Thanks for visiting. And have a wonderful rest of the week.

And the answer is: honeycomb.


Debra She Who Seeks said...

Some very arty shots!

Christine said...

Fascinating bee culture, thanks for sharing Erika.

Angie's Recipes said...

wow That sunflower looks really gorgeous and those bees are working really hard to give you some good honey :-)

Divers and Sundry said...

The bees continue to fascinate me :) Your yard is pollinator heaven!

DVArtist said...

A truly beautiful post. The photos are wonderful. Have a lovely day.

Carola Bartz said...

It's fascinating to learn more about bees. I have always found bee hives very interesting, but I wasn't exactly aware of all the different brood combs and honey combs and how you can tell them apart. I also like the pictures from your walk, it looks peaceful. The cows are lovely and I especially like the barn with the hay bale in the window. What a gorgeous sunflower - lots of food for the birds when the seeds develop.

Iris Flavia said...

The hay bale is an eye-catcher!
Being small, I know what you mean...
My first sunflower is in full bloom! Greetings to yours! And Charlotte´s web. Butterflies and bees!
Will hopefully meet a colleague of you in person, soon, ma teamleader who has a hive, too.
Fun last words ;-) Hugs!

David M. Gascoigne, said...

Thanks for this really interesting explanation of the intricacies of the hive, Erika, and especially for the wonderful set of pictures. I learned quite a bit and had some existing knowledge reinforced. In fact, I know more about wild bees than the conditions that prevail in a hive. I can see why beekeeping holds a fascination for you. And you get honey too! Such a reward for the effort. Hugs - David

kathyinozarks said...

welcome back home Erika, I enjoyed your rural photos very much, glad the bees are doing well too, and sunflowers-I need to plant some of those next summer. Hugs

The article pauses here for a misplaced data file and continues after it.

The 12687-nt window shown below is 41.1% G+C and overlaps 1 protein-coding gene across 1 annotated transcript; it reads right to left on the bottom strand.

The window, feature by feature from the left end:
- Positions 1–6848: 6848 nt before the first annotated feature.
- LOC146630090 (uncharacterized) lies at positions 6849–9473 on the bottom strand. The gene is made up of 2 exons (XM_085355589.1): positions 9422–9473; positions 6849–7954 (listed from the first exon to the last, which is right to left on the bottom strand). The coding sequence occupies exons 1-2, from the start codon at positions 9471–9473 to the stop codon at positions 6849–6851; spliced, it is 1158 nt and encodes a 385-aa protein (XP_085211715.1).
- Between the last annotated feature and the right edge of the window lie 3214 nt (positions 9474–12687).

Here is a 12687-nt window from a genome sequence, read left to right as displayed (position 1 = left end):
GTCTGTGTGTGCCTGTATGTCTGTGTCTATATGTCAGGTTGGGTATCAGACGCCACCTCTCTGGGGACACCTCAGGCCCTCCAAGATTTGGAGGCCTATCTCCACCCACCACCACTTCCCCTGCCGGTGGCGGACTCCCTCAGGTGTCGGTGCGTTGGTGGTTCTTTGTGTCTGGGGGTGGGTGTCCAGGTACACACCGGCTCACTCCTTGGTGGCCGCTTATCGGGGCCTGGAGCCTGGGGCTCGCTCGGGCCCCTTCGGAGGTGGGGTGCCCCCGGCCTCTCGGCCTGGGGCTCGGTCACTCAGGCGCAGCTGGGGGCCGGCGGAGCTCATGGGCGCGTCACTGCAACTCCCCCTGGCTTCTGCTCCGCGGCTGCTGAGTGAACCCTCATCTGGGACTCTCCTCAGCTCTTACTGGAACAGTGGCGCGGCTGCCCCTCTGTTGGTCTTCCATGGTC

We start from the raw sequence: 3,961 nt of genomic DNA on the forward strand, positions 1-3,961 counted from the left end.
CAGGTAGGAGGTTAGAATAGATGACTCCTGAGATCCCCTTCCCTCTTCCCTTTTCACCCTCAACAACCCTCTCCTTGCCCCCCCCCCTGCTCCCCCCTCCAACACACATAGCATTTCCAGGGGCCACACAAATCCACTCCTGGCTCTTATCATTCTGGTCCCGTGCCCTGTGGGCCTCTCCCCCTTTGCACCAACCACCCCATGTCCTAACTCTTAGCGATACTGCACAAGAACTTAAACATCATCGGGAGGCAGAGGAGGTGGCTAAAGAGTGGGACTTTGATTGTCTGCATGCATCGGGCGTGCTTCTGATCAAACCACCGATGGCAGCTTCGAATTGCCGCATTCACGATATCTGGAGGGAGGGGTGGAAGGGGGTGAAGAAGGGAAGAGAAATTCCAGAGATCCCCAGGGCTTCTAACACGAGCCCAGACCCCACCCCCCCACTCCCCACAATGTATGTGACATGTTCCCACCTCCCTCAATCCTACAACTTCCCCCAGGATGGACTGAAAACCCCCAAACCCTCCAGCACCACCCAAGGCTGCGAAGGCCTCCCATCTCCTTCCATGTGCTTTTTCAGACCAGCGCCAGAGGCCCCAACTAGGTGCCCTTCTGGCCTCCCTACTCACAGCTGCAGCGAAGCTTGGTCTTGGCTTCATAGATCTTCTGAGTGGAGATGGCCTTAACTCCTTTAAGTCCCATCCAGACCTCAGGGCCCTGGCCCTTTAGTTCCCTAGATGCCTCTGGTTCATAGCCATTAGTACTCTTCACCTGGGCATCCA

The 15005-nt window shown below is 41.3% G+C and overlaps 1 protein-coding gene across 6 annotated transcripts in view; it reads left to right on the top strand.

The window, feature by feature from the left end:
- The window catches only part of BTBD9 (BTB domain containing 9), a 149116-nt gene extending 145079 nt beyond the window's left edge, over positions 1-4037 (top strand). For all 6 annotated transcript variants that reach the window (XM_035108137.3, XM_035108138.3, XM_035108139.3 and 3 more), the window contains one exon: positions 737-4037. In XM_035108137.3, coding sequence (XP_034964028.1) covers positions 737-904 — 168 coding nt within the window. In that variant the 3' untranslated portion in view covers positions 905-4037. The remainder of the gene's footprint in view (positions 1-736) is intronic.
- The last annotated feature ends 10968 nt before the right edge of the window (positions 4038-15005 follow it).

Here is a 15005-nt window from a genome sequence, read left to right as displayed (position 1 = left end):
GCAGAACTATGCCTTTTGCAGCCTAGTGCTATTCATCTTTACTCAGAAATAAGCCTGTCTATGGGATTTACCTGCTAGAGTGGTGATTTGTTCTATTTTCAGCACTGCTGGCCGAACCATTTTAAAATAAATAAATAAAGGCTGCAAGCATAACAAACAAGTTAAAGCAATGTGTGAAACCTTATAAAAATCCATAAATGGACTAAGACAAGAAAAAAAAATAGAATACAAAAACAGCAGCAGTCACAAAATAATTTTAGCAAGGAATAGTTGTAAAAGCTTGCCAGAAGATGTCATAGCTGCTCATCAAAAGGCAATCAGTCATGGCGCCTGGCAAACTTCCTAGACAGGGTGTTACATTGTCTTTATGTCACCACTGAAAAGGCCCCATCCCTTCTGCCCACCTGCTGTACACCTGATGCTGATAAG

Valerie-Jael said...

Lots of beautiful natute photos, but the bees are really the stars today, it was great looking into their hive and seeing what's going on. Thanks for all the explanations, too. Have a great day, hugs, Valerie

Soma @ said...

Lovely place and you photographed it beautifully. How did they get the hay bale up there I wonder!


carol l mckenna said...

Wonderful series of nature photos ~ the bees are amazing and the sunflowers awesome ~ Xo

Wishing you good health, laughter and love in your days,

A ShutterBug Explores,
aka (A Creative Harbor)

Tom said...

...lovely honey bees and swallowtail. Here cattails are being overrun by phragmites.

Andrea @ From The Sol said...

Very interesting and I admire that you have your own bee hives. I did guess honeycomb because it didn't have the little mark in the middle so I was right. Even at my age, I love learning new things. Enjoyed this venture, Erika and all of your wonderful photos.

Andrea @ From the Sol

Fundy Blue said...

This is so interesting, Erika! Thanks for sharing your knowledge about bees. I especially liked the hay bale photo. The hay makes the photo. Have a great weekend!

Let's Art Journal said...

Looks like you had a fun adventure with your friend! Loving the views and wildlife close ups 😊. Wow, the bees are doing really well too! Enjoy and happy wishes! Hugs Jo x

NatureFootstep said...

you are right about the hay bale, it does ad interest to the barn. Love the buttefly. One we don´t have. :( And bees are great. and really needed. :)